September 21, 2020

EC plan now offering medical travel service


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By Eric Lindquist From Leader telegram

Health City Cayman Islands is one of the sites where patients can receive care through Group Health Cooperative’s new medical tourism program. Group Health CEO Peter Farrow underwent a colonoscopy at the facility earlier this year.
An Eau Claire health plan is taking flight — into the tourism business.
The trips to foreign countries arranged through Group Health Cooperative of Eau Claire offer more than just the normal rest and relaxation of a vacation. They also can provide a hospital room with a view.
Group Health’s new destination medicine service seeks to arrange care for clients in other parts of the world and the United States — all with the underlying goal of saving money for patients and the organization.
The 41-year-old nonprofit contracts with Chicago-based Best in to operate the program, which researches and qualifies providers in at least 17 countries and provides concierge service to arrange all logistics — from booking lodging and transportation to scheduling surgery and medical records delivery — for patients.
“We’ve know for years that you can get world-class care in other countries for a fraction of what it costs here, but my concern has always been that it be smooth for customers,” said Peter Farrow, CEO and general manager of Group Health.
Farrow said he is comfortable that Best in Class Care — through its website and 24/​7 support — has addressed that concern and made the process of making arrangements for medical care in foreign countries easy for potential clients.
Best in Class Care CEO Jeff Bohnson said Group Health is one of the first four early adopters of the program, launched in January, that he intends to market to health plans and self-funded employers across the country.
The service has tremendous growth potential, Bohnson said, because so many people are struggling to afford health care costs.
“As aging baby boomers get older and more care is needed, this just makes too much sense,” he said. “The interest already exceeds our expectations, so we’re wildly excited by the response.”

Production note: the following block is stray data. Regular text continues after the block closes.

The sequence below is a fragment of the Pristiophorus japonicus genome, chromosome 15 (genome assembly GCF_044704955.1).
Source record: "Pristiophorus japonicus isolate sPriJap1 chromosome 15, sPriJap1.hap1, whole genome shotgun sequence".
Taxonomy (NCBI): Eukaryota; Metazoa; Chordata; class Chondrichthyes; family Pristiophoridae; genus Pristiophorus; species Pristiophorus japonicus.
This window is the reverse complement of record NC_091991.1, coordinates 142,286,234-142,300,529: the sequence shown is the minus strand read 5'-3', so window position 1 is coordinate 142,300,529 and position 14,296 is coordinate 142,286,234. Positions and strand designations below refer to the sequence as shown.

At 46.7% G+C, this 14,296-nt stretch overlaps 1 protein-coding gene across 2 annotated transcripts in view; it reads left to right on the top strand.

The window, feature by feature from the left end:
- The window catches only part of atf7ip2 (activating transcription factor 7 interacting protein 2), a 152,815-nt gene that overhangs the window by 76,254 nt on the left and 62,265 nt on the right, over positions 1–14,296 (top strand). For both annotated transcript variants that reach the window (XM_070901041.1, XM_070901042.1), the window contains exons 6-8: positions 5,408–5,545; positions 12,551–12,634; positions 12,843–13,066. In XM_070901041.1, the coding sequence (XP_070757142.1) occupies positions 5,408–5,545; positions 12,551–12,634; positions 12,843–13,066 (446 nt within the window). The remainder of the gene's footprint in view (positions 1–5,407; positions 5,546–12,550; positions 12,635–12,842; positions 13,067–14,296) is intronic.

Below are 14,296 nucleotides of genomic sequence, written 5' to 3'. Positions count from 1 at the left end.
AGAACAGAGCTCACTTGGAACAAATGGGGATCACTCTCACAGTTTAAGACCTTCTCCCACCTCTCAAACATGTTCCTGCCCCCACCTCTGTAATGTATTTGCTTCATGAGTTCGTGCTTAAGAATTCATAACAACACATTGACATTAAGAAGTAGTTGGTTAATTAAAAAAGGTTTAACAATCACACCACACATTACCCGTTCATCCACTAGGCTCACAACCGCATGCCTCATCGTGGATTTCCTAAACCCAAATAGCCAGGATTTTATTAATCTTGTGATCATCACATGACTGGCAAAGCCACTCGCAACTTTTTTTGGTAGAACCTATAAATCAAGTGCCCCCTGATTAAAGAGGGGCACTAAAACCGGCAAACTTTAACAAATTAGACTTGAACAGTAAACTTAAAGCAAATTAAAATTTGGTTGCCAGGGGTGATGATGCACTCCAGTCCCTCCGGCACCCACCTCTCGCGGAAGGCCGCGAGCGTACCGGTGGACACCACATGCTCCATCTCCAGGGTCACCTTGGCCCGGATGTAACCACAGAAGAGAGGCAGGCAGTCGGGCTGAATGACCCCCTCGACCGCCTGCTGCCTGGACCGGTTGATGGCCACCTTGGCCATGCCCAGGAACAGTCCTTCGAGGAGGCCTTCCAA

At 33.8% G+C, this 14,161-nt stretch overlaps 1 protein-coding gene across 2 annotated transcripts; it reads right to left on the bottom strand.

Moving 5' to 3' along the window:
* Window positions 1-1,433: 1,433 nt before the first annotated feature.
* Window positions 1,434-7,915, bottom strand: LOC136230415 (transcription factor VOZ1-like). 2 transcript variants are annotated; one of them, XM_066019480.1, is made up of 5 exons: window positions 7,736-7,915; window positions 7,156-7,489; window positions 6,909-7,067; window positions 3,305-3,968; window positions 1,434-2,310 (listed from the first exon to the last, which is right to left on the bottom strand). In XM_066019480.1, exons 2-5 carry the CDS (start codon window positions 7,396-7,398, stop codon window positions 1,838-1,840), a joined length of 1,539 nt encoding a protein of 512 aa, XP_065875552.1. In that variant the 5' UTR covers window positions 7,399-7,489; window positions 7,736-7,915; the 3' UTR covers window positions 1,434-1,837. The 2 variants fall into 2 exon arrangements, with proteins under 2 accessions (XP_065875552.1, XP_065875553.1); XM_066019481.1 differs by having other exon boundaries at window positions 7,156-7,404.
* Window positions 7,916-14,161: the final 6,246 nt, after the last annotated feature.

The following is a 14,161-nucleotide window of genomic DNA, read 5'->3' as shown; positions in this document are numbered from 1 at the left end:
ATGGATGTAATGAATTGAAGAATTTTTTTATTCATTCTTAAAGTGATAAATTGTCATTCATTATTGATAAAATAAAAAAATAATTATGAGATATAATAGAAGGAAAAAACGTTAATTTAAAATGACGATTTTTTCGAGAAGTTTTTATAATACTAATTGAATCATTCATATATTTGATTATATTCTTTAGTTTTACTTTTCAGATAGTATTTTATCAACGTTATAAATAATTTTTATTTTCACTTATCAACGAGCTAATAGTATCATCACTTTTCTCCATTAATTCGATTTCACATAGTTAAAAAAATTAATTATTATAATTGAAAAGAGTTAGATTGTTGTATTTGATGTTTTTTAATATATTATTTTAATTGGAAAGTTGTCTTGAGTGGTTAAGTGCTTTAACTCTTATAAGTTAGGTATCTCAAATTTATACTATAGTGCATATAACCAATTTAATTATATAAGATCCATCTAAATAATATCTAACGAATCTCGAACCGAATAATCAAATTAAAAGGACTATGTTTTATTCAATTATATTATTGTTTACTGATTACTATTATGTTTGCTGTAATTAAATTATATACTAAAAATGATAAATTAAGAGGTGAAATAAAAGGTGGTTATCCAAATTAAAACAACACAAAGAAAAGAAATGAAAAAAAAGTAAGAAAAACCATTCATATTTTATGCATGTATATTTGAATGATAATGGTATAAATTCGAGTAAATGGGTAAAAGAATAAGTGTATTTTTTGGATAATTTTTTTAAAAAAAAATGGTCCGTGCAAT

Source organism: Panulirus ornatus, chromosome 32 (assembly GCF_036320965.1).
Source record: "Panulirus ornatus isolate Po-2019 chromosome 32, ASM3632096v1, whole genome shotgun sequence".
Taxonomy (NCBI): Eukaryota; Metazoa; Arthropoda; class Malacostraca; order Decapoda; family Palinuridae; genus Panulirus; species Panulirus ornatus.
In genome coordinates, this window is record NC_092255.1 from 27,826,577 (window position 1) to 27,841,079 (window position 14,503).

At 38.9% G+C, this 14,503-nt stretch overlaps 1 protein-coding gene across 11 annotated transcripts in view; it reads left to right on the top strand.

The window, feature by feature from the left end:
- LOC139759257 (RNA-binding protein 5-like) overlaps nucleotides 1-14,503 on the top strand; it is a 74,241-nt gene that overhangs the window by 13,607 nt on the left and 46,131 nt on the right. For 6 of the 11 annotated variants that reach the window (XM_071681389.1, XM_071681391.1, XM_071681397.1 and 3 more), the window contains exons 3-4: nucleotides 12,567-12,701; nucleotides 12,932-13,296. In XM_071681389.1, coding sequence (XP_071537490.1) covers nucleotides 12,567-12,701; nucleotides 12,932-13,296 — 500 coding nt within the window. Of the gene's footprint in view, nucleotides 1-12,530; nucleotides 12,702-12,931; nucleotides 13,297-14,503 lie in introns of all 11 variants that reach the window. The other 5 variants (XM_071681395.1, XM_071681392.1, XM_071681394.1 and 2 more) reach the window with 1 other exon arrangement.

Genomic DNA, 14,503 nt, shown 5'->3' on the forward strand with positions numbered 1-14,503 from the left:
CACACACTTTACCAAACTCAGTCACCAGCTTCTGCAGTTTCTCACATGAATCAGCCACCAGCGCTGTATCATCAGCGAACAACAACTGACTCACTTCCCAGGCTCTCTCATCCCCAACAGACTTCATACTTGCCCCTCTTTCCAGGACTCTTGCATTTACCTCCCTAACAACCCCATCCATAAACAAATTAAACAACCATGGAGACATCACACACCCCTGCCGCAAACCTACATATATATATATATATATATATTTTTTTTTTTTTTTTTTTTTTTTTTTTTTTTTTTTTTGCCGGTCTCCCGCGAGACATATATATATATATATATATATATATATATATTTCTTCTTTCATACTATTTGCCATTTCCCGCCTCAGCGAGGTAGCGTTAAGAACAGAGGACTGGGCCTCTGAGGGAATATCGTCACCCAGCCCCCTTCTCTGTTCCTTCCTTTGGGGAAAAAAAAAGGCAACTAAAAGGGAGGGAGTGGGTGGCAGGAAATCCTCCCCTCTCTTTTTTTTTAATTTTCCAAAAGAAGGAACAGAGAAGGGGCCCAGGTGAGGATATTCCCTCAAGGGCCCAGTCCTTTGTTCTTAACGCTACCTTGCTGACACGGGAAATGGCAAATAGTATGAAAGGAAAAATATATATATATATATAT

At this point, the Group Health program has justified its marketing slogan — “Your healthcare network just got a whole world bigger” — with potential medical travel destinations including , Guatemala, Costa Rica, Cayman Islands, , Belgium, Turkey, Moldova, India, Singapore, Thailand, United Arab Emirates, South Korea, Taiwan, Philippines and Australia. The service also offers domestic options in places such as Pennsylvania and Oklahoma.
The first customer, Farrow himself, successfully underwent a colonoscopy in January in the Cayman Islands.
“I said I wouldn’t ask anyone to do something I wouldn’t do for myself or for my family,” he said.
The price tag for the procedure was about $600 and the total cost of the trip, including transportation and lodging for Farrow and his 18-year-old son, was $3,100. That means the pair got a medical exam and a midwinter vacation to a warm-weather destination and still saved about 50 percent of the price of having the procedure done in the , he said.
“My experience was very good,” Farrow said, noting that the Health City Cayman Islands facility where he had his colonoscopy is accredited by the Joint Commission International, the global branch of the U.S.-based Joint Commission that accredits American health care providers and monitors care quality and patient safety.
Yet Farrow understands that navigating international travel and undergoing a medical procedure far from home isn’t for everyone, even with a money-saving incentive. He acknowledged that getting some clients to trust foreign providers will be a challenge, even though he insisted the quality and safety of care provided at the international facilities affiliated with the program is at least equal to that provided in the Chippewa Valley.
That’s why the program is merely an option for clients who have both a sense of adventure and a health problem.
“It’s always important for people not to feel pressured,” he said. “There certainly is incentive — they get to keep some of those savings — but it’s a completely voluntary program.”
Farrow said clients who choose cheaper offshore options could collect 5 to 10 percent of the savings, which easily could total a couple thousand dollars and cover all or part of their deductibles. The rest of the savings would go toward controlling premium costs for all members.
Though Group Health has just started rolling out the program, one client already had a surgery in Mexico that saved the health plan $25,000 and at least a dozen others are in the pipeline, he said.
“People are really excited about this opportunity,” Farrow said. “There is a strong underlying frustration with health care costs locally.”
That frustration extends to employers trying to provide medical coverage to their workers.
“Employers have asked us to do something like this to save costs,” he said. “We hear from employers constantly that they cannot sustain the kind of cost increases we’ve been seeing.”
Farrow said he’d prefer that Chippewa Valley residents receive health care at local facilities, but added that he views the program as an innovative way to address high health care costs.
“We have to provide some mechanism to create a market force that compels local providers to lower costs,” he said.
Contact: 715-833-9209, [email protected], @ealscoop on Twitter
IMAGE: Photos contributed by Patients Beyond Borders |

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